Agency: European Commission | Branch: FP7 | Program: MC-IRSES | Phase: FP7-PEOPLE-2010-IRSES | Award Amount: 779.10K | Year: 2011
The focus in cosmology is shifting from the determination of the basic cosmological parameters to developing an understanding of how galaxies formed. Progress in this field has been driven by a combination of computer simulation and observational breakthroughs. Over the next few years, groundbreaking new facilities will come online and will provide data of unprecedented quality with which to test theoretical models. The key objective of our proposal is to allow European scientists to play a leading role in advancing our understanding of galaxy formation, by forging new links and research collaborations with scientists in Latin America and China, which host some of these new experiments. Our research programme covers all aspects of numerical galaxy formation. In addition to building new research capacity, we will organise a series of events to avoid fragmentation of research expertise and to help train a new generation of galaxy formation modellers.
Agency: European Commission | Branch: H2020 | Program: SGA-RIA | Phase: FETFLAGSHIP | Award Amount: 89.00M | Year: 2016
Understanding the human brain is one of the greatest scientific challenges of our time. Such an understanding can provide profound insights into our humanity, leading to fundamentally new computing technologies, and transforming the diagnosis and treatment of brain disorders. Modern ICT brings this prospect within reach. The HBP Flagship Initiative (HBP) thus proposes a unique strategy that uses ICT to integrate neuroscience data from around the world, to develop a unified multi-level understanding of the brain and diseases, and ultimately to emulate its computational capabilities. The goal is to catalyze a global collaborative effort. During the HBPs first Specific Grant Agreement (SGA1), the HBP Core Project will outline the basis for building and operating a tightly integrated Research Infrastructure, providing HBP researchers and the scientific Community with unique resources and capabilities. Partnering Projects will enable independent research groups to expand the capabilities of the HBP Platforms, in order to use them to address otherwise intractable problems in neuroscience, computing and medicine in the future. In addition, collaborations with other national, European and international initiatives will create synergies, maximizing returns on research investment. SGA1 covers the detailed steps that will be taken to move the HBP closer to achieving its ambitious Flagship Objectives.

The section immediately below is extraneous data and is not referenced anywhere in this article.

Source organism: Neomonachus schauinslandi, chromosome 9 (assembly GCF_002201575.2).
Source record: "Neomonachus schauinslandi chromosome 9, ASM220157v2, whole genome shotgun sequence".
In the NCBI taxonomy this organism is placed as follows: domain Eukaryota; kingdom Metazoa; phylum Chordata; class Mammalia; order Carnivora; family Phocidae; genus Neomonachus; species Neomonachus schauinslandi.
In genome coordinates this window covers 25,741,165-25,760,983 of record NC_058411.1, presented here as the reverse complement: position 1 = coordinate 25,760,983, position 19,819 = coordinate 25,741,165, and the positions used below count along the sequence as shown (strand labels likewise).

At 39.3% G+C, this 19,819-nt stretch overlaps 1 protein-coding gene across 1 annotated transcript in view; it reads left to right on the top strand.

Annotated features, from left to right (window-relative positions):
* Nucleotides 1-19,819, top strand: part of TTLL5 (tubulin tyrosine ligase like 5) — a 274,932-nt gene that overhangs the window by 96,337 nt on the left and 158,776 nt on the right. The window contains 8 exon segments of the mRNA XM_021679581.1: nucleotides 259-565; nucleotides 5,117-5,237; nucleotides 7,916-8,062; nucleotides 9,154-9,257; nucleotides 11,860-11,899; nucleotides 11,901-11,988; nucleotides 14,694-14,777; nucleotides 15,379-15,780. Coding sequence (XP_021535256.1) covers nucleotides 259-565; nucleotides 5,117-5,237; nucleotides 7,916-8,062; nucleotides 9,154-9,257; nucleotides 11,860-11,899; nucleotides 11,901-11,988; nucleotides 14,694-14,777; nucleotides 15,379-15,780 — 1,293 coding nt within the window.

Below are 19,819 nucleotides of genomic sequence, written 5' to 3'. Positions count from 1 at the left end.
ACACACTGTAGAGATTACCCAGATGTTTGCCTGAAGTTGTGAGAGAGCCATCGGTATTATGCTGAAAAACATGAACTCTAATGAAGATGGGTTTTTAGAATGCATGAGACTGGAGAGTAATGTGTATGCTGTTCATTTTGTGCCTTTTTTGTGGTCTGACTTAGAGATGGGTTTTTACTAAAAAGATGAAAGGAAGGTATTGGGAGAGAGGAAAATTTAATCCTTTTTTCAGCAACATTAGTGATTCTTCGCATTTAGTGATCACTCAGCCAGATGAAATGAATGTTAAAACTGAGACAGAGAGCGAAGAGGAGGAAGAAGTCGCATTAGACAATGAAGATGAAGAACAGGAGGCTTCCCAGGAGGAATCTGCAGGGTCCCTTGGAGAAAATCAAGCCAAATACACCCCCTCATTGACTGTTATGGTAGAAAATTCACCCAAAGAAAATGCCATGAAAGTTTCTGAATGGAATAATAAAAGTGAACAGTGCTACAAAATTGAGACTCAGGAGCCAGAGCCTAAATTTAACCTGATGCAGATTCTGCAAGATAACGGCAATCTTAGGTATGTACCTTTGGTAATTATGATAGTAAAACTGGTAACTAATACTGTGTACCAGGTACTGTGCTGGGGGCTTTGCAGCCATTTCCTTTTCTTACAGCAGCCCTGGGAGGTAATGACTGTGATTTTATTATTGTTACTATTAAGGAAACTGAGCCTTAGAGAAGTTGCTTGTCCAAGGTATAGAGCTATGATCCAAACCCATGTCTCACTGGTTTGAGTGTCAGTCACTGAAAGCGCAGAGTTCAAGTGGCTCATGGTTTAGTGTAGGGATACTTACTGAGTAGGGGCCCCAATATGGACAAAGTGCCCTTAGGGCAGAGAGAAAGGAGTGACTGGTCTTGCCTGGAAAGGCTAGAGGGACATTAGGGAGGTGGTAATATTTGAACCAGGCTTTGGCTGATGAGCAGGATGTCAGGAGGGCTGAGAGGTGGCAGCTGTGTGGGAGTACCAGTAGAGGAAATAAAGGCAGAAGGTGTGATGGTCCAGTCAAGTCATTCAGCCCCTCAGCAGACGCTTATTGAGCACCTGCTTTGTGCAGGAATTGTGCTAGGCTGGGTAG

Agency: European Commission | Branch: FP7 | Program: CPCSA | Phase: ICT-2013.9.9 | Award Amount: 72.73M | Year: 2013
Understanding the human brain is one of the greatest challenges facing 21st century science. If we can rise to the challenge, we can gain profound insights into what makes us human, develop new treatments for brain diseases and build revolutionary new computing technologies. Today, for the first time, modern ICT has brought these goals within sight. The goal of the Human Brain Project, part of the FET Flagship Programme, is to translate this vision into reality, using ICT as a catalyst for a global collaborative effort to understand the human brain and its diseases and ultimately to emulate its computational capabilities. The Human Brain Project will last ten years and will consist of a ramp-up phase (from month 1 to month 36) and subsequent operational phases.\nThis Grant Agreement covers the ramp-up phase. During this phase the strategic goals of the project will be to design, develop and deploy the first versions of six ICT platforms dedicated to Neuroinformatics, Brain Simulation, High Performance Computing, Medical Informatics, Neuromorphic Computing and Neurorobotics, and create a user community of research groups from within and outside the HBP, set up a European Institute for Theoretical Neuroscience, complete a set of pilot projects providing a first demonstration of the scientific value of the platforms and the Institute, develop the scientific and technological capabilities required by future versions of the platforms, implement a policy of Responsible Innovation, and a programme of transdisciplinary education, and develop a framework for collaboration that links the partners under strong scientific leadership and professional project management, providing a coherent European approach and ensuring effective alignment of regional, national and European research and programmes. The project work plan is organized in the form of thirteen subprojects, each dedicated to a specific area of activity.\nA significant part of the budget will be used for competitive calls to complement the collective skills of the Consortium with additional expertise.